What is brainstem glioma?

In childhood brain stem glioma benign or cancerous cells can form a tumour in the brain stem. The brain stem is in the base of the brain connecting with the spinal cord. It controls breathing, heart rate, and the nerves and muscles used in seeing, hearing, walking, talking, and eating. There are two kinds:

  • DIPG (diffuse interstitial pontine glioma) is a cancerous tumour that is hard to treat and all patients die, usually in less than a year. Nevertheless radiation may prolong survival.
  • Focal glioma is slow-growing and more localized. It is easier to treat than DIPG with better survival and may respond to either radiation or chemotherapy.

What causes brain stem glioma?

The cause is usually unknown. A small number of patients have neurofibromatosis type 1 (NF1, a genetic disorder), which is associated with focal or slow growing gliomas which can be observed or treated with simple chemotherapy.

What are the signs and symptoms?

The signs and symptoms of brain stem glioma depend on where the tumor is, how large it is and how fast it’s grown and may include 1) Inability to move one side of the face or body 2) Loss of balance and trouble walking 3) Vision and hearing problems 4) Morning headache 5) Nausea and vomiting 6) Unusual sleepiness, or lethargy 7) Changes in behavior or school problems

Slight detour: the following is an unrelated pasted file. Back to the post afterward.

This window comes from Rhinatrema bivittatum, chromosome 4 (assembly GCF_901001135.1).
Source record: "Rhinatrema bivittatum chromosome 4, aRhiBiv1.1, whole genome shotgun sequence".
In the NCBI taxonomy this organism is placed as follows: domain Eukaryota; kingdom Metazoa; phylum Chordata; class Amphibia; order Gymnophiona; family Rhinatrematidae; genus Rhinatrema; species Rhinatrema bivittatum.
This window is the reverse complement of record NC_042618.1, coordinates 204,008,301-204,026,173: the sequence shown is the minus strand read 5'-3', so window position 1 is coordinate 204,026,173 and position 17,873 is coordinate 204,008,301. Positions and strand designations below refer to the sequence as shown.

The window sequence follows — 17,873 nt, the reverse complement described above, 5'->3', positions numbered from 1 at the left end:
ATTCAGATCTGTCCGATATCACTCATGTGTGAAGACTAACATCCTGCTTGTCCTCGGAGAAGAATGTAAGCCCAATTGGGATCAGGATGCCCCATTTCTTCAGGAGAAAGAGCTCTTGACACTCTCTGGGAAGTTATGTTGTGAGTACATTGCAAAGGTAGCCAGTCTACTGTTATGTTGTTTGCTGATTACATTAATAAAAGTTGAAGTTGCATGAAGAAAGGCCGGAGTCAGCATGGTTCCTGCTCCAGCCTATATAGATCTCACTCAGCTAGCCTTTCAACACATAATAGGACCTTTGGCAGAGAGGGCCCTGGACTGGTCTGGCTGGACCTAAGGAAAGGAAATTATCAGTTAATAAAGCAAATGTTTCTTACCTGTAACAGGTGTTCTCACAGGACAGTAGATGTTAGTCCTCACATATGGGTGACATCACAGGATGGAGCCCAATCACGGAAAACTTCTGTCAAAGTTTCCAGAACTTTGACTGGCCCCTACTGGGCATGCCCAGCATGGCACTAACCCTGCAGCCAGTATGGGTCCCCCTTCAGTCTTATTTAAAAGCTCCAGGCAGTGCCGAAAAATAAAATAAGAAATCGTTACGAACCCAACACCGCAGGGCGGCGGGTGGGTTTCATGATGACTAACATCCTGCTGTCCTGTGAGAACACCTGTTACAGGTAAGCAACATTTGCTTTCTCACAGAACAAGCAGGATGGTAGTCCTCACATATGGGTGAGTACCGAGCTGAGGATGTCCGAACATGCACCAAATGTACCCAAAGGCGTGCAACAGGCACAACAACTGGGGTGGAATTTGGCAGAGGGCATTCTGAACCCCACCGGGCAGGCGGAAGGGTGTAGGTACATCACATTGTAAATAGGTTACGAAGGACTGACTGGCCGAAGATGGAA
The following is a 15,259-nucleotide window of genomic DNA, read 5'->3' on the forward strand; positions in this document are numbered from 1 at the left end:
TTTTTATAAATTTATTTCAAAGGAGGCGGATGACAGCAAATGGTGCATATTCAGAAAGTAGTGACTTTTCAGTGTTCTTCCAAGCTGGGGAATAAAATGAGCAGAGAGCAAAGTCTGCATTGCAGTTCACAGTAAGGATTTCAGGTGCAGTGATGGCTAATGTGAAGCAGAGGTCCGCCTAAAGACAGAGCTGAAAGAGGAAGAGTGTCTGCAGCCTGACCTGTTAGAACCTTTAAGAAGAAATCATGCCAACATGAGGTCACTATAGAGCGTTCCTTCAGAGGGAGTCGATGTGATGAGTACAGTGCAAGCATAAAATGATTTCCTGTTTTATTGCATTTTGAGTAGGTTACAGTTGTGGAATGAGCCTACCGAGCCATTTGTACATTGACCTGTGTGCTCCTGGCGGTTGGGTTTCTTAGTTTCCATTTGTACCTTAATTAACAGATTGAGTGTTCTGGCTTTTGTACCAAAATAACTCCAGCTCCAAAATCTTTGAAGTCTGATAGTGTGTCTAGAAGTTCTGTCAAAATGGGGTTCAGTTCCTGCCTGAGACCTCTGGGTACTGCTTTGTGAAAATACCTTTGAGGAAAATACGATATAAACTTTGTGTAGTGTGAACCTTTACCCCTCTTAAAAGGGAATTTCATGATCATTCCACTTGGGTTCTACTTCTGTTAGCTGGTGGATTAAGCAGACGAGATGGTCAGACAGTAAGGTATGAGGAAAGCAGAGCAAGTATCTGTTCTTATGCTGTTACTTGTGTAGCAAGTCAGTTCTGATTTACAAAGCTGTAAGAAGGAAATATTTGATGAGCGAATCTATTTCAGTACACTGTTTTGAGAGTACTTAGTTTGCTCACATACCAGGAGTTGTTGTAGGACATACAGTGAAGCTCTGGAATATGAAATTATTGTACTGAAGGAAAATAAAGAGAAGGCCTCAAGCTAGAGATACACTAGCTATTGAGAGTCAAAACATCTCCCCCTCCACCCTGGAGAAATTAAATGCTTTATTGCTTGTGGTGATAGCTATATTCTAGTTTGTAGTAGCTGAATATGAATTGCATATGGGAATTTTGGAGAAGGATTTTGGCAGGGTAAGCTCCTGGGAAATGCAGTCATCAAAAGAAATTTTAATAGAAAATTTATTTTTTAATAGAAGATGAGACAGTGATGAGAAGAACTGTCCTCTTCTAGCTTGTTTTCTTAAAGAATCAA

How is brain stem glioma diagnosed?

  • A thorough physical and neurologic examination and history is important.
  • MRI (magnetic resonance imaging) scanning with gadolinium helps to see the tumor clearly (and plan for surgery, if needed). If the MRI scan looks like DIPG, a biopsy is usually not done, unlike in more benign brain stem gliomas.

How are they treated?

Cancerous brain stem tumors (DIPG) are the most common, grow quickly and spread into other brain tissue whereas benign tumours grow slowly and do not. Both benign and cancerous brain tumors may press on surrounding parts of the brain and stop that part of the brain from working the way it should, requiring treatment.

DIPG usually responds to 6-7 weeks of local radiation to the tumour but eventually comes back. New drugs are available on clinical trials and your doctor can discuss that with you

Benign or low grade gliomas may be observed after surgery/biopsy, or subsequently treated withchemotherapy involving two drugs: vincristine and carboplatin. Sometimes if the tumourcontinues to grow then radiation may be considered but only in patients who do not have NF-1.